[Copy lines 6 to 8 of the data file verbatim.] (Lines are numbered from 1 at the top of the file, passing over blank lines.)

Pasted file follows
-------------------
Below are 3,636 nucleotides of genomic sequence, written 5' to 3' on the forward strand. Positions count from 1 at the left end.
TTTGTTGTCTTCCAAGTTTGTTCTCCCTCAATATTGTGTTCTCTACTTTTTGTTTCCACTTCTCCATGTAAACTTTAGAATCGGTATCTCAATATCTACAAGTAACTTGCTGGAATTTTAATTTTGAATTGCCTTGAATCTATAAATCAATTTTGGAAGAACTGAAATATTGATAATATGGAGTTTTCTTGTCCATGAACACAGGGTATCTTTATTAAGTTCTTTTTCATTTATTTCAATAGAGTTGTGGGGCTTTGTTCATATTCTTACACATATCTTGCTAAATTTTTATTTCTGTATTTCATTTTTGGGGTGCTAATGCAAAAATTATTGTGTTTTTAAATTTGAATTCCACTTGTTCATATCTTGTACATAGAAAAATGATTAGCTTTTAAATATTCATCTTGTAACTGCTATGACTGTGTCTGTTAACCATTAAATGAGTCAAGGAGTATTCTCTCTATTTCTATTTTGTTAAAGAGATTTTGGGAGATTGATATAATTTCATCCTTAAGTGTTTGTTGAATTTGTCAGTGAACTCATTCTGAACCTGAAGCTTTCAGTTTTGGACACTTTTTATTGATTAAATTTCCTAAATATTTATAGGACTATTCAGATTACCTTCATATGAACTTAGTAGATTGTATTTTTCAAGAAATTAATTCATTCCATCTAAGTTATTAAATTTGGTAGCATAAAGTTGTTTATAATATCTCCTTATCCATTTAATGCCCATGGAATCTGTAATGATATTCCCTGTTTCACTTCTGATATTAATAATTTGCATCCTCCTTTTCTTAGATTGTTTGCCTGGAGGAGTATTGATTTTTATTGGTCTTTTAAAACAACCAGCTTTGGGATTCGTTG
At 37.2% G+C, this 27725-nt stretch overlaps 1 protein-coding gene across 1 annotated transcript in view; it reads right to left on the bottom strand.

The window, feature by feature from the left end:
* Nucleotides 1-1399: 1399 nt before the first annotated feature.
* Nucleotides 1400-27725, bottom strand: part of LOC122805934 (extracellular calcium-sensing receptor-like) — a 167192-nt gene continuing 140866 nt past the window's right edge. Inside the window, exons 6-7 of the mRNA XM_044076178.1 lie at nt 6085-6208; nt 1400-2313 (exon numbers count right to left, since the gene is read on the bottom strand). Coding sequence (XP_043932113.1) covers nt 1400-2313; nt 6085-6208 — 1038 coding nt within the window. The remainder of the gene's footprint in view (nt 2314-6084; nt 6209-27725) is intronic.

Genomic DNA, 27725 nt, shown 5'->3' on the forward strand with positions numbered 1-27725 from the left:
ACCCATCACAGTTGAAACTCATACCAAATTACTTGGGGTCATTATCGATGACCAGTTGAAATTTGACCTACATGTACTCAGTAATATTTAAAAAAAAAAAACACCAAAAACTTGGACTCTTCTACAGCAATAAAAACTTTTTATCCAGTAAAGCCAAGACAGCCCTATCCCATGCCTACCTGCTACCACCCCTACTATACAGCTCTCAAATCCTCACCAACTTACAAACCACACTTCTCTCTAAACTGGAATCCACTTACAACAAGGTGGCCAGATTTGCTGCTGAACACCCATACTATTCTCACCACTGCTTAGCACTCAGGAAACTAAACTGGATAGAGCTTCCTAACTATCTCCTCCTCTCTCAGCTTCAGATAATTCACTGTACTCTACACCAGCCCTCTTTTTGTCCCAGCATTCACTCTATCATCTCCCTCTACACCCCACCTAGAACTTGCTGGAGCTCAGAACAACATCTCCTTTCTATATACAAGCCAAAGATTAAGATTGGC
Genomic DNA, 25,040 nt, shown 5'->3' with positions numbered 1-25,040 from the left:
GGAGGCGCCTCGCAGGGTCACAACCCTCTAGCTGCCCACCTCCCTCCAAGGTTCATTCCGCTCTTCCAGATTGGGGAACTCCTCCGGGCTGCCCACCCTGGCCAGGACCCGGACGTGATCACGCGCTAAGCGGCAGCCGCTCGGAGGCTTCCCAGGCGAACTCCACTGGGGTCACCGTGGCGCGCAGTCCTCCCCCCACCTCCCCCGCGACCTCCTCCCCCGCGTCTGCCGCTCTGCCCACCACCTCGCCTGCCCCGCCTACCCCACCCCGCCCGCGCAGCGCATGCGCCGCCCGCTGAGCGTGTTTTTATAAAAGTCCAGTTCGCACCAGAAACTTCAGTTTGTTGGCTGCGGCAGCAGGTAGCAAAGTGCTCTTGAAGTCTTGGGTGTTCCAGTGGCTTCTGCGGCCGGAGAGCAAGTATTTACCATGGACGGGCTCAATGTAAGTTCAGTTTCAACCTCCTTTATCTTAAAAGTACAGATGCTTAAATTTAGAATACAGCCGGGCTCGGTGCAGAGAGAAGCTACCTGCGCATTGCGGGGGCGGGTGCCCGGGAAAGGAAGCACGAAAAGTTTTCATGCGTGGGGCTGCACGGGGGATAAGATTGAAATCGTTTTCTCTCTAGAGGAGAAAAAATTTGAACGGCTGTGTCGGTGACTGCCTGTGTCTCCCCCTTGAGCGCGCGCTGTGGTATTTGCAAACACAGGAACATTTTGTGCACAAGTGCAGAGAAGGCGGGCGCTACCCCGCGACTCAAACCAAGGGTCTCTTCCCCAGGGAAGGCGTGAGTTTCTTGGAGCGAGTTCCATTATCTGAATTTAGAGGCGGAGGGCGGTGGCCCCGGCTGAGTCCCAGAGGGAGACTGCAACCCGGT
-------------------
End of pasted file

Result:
* Nucleotides 1400-27725, bottom strand: part of LOC122805934 (extracellular calcium-sensing receptor-like) — a 167192-nt gene continuing 140866 nt past the window's right edge. Inside the window, exons 6-7 of the mRNA XM_044076178.1 lie at nt 6085-6208; nt 1400-2313 (exon numbers count right to left, since the gene is read on the bottom strand). Coding sequence (XP_043932113.1) covers nt 1400-2313; nt 6085-6208 — 1038 coding nt within the window. The remainder of the gene's footprint in view (nt 2314-6084; nt 6209-27725) is intronic.

Genomic DNA, 27725 nt, shown 5'->3' on the forward strand with positions numbered 1-27725 from the left:
ACCCATCACAGTTGAAACTCATACCAAATTACTTGGGGTCATTATCGATGACCAGTTGAAATTTGACCTACATGTACTCAGTAATATTTAAAAAAAAAAAACACCAAAAACTTGGACTCTTCTACAGCAATAAAAACTTTTTATCCAGTAAAGCCAAGACAGCCCTATCCCATGCCTACCTGCTACCACCCCTACTATACAGCTCTCAAATCCTCACCAACTTACAAACCACACTTCTCTCTAAACTGGAATCCACTTACAACAAGGTGGCCAGATTTGCTGCTGAACACCCATACTATTCTCACCACTGCTTAGCACTCAGGAAACTAAACTGGATAGAGCTTCCTAACTATCTCCTCCTCTCTCAGCTTCAGATAATTCACTGTACTCTACACCAGCCCTCTTTTTGTCCCAGCATTCACTCTATCATCTCCCTCTACACCCCACCTAGAACTTGCTGGAGCTCAGAACAACATCTCCTTTCTATATACAAGCCAAAGATTAAGATTGGC